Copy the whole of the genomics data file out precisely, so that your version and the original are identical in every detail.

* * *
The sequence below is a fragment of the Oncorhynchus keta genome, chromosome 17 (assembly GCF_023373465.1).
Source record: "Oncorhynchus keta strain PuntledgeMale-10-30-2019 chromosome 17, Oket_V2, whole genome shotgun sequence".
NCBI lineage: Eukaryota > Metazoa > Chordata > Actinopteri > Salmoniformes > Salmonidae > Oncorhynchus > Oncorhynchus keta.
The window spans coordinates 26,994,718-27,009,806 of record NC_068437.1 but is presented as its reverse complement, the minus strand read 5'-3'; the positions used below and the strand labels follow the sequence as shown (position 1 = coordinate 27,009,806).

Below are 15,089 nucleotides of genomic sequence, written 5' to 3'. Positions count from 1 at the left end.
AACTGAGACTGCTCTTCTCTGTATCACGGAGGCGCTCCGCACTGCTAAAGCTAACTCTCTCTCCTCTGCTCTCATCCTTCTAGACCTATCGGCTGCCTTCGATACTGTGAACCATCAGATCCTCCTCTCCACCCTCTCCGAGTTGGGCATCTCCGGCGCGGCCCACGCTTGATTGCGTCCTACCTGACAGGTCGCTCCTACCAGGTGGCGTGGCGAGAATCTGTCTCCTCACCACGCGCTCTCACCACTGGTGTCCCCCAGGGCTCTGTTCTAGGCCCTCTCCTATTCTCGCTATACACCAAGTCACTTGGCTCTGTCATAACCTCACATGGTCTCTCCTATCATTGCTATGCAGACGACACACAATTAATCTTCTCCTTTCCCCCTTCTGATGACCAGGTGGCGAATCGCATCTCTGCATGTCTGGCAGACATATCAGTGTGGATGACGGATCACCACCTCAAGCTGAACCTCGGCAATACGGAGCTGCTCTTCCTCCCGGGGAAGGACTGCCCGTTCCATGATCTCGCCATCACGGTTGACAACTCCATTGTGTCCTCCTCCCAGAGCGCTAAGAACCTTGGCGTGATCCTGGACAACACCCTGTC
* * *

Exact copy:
The sequence below is a fragment of the Oncorhynchus keta genome, chromosome 17 (assembly GCF_023373465.1).
Source record: "Oncorhynchus keta strain PuntledgeMale-10-30-2019 chromosome 17, Oket_V2, whole genome shotgun sequence".
NCBI lineage: Eukaryota > Metazoa > Chordata > Actinopteri > Salmoniformes > Salmonidae > Oncorhynchus > Oncorhynchus keta.
The window spans coordinates 26,994,718-27,009,806 of record NC_068437.1 but is presented as its reverse complement, the minus strand read 5'-3'; the positions used below and the strand labels follow the sequence as shown (position 1 = coordinate 27,009,806).

Below are 15,089 nucleotides of genomic sequence, written 5' to 3'. Positions count from 1 at the left end.
AACTGAGACTGCTCTTCTCTGTATCACGGAGGCGCTCCGCACTGCTAAAGCTAACTCTCTCTCCTCTGCTCTCATCCTTCTAGACCTATCGGCTGCCTTCGATACTGTGAACCATCAGATCCTCCTCTCCACCCTCTCCGAGTTGGGCATCTCCGGCGCGGCCCACGCTTGATTGCGTCCTACCTGACAGGTCGCTCCTACCAGGTGGCGTGGCGAGAATCTGTCTCCTCACCACGCGCTCTCACCACTGGTGTCCCCCAGGGCTCTGTTCTAGGCCCTCTCCTATTCTCGCTATACACCAAGTCACTTGGCTCTGTCATAACCTCACATGGTCTCTCCTATCATTGCTATGCAGACGACACACAATTAATCTTCTCCTTTCCCCCTTCTGATGACCAGGTGGCGAATCGCATCTCTGCATGTCTGGCAGACATATCAGTGTGGATGACGGATCACCACCTCAAGCTGAACCTCGGCAATACGGAGCTGCTCTTCCTCCCGGGGAAGGACTGCCCGTTCCATGATCTCGCCATCACGGTTGACAACTCCATTGTGTCCTCCTCCCAGAGCGCTAAGAACCTTGGCGTGATCCTGGACAACACCCTGTC